My dog Marmalade and I have taken to having long conversations in my home office. I sit down with a cup of tea, her with the latest bone she’s working on, and we discuss work. Sure the talks are kind of one-sided, but her eyes tell me what she’s thinking – unfortunately they are usually saying “let’s go for a walk” or “feed me” rather than “great article” or “that chapter needs more work.”
I love my work. It affords me ultimate freedom and every week I learn a little more about Hanoi and Vietnam. But there are days, when my entire to-do list involves desk work, that I miss the interaction and stimulation of an office environment. That was until I discovered Hanoi’s very own co-working venue, ClickSpace, and realised I was not the only independent worker to feel this way.
From the outside ClickSpace looks like any other house in Hanoi’s Tay Ho area. But inside the pale yellow exterior, the building has been transformed into three floors of office space where anyone and everyone, no matter their profession, can rent a desk and get to work. “Co-working is a social activity,” says ClickSpace founder Jason Lusk, “and Hanoi-based freelancers and entrepreneurs are discovering co-working in a big way.” It allows independent workers, like myself, the opportunity to be part of a group.
With increasing numbers of jobs offered online, many people around the world are finding they miss the companionship and inspiration of an office environment. “You don’t join a co-working centre because you need a desk. You co-work because you enjoy meeting interesting new people, finding new collaborators, eating lunch with new friends, and – most importantly – feeling some peer pressure to get some work done,” explains Lusk.
After a quick introduction from Hai Anh, ClickSpace’s bubbly operations manager, I make my way up to the second floor. The “productive area” Hai Anh explained. Surveying the large room filled with desks, power outlets and Wi-Fi signs, I set up at an empty space near the window. Except for the sounds of clacking keyboards and the whir of the air-conditioner, my workmates are quiet.
The great thing about freelancing is that you can make your own hours, and as long as you meet deadlines, nobody cares when or where you work. There is no one hovering over your shoulder making sure you don’t slack off – although on the flipside there’s no one hovering over your shoulder stopping you from slacking off. On the introductory tour, Hai Anh showed me a large kitchen where people can hang out and drink, and I briefly contemplated checking out the beer-stocked fridge, but decided that’s a slippery slope at 11am. Opting to wait until ClickSpace’s weekly Friday happy hour that evening, there was nothing else for me to do but work.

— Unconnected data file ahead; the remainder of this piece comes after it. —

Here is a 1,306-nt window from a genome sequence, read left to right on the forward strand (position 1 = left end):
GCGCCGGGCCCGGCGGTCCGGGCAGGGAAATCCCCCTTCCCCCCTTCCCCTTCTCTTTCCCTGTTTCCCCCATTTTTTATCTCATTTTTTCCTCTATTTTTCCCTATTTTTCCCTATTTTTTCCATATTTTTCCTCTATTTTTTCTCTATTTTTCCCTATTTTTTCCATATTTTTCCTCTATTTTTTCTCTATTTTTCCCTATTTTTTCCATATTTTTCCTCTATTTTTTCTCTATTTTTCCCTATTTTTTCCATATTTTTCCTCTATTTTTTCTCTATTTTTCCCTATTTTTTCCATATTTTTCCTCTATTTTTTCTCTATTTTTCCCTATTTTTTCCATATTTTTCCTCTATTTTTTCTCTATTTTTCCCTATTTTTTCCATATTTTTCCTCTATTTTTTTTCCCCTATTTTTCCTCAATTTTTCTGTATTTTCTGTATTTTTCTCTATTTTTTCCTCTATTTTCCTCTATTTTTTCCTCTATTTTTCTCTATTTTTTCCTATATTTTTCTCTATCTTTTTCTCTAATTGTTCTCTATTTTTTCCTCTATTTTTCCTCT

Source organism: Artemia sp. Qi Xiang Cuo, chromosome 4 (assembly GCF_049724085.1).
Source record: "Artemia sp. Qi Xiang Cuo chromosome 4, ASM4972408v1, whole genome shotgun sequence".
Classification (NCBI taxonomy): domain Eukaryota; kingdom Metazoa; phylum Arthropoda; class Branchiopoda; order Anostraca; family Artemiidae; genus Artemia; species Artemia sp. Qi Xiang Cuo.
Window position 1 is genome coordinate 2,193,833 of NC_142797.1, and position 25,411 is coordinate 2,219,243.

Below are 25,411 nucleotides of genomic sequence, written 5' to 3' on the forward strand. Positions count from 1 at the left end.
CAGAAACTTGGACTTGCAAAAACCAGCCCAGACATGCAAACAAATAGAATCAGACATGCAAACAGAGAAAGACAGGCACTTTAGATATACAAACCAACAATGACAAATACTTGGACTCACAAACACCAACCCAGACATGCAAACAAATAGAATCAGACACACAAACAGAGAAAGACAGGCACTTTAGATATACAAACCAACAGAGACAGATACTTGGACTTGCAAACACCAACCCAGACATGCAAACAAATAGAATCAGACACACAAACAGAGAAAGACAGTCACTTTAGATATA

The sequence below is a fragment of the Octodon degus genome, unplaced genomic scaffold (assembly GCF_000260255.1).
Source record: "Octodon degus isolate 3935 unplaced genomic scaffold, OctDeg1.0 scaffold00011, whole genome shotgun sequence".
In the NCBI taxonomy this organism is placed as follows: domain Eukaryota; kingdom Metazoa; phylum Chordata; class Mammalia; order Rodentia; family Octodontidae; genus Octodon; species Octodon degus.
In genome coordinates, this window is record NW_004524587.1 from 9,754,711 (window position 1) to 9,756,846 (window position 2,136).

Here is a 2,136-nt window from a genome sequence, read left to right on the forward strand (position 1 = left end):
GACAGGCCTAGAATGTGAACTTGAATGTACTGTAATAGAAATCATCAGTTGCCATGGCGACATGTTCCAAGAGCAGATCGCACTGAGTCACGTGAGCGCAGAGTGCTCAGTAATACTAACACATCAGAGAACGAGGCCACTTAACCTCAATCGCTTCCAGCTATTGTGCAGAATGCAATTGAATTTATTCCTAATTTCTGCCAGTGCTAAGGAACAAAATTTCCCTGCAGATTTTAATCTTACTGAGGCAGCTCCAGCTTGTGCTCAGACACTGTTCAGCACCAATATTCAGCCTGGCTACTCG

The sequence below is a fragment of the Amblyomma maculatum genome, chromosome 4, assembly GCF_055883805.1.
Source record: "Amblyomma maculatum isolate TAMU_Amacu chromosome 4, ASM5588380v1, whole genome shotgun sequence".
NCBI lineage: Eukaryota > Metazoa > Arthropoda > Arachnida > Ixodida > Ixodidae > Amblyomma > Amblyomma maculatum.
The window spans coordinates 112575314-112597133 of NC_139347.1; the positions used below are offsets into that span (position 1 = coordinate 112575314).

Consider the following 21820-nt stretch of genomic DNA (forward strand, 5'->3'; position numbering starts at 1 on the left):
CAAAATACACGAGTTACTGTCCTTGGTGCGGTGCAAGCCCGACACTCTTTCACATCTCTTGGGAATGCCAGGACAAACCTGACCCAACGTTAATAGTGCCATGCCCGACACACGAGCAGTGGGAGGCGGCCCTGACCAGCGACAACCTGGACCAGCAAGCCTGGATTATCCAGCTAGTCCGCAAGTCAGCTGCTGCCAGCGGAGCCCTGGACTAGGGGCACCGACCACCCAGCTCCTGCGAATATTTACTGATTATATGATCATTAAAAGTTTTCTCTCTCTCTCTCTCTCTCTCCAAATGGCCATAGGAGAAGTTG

On a break in the small outdoor area that doubles as scooter parking, I chat to a few people casually standing around sipping Diet Coke. “I’ve been working at ClickSpace for about three months now,” says Cuong Ha, the managing director of Insight Frog, a new responsible tourism group. “It really cuts down on start-up costs and gives us a place to work together until we’re more established.” When I arrived earlier that day, three members of the Insight Frog team were holding a meeting on the couches of the ground floor.
One of my favourite things about working as freelancer in Hanoi is all the interesting people I meet. As cliché as that sounds I really feel that the city is a hive of creativity and constant inspiration. Spending a day at ClickSpace reinforced this feeling. Lusk agrees: “Hanoi is brimming with software engineers. It has thousands of creative workers. Moreover, it has become a top destination for foreigners and digital nomads who like the city’s chic, gritty energy.” I left ClickSpace that afternoon not only feeling decidedly cheerier than I do after a day in my home office, but also feeling more productive. I guess my long chats with Marmalade will be coming to an end.
This article originally appeared on the AsiaLife website on October 7th, 2014, click here to see the original.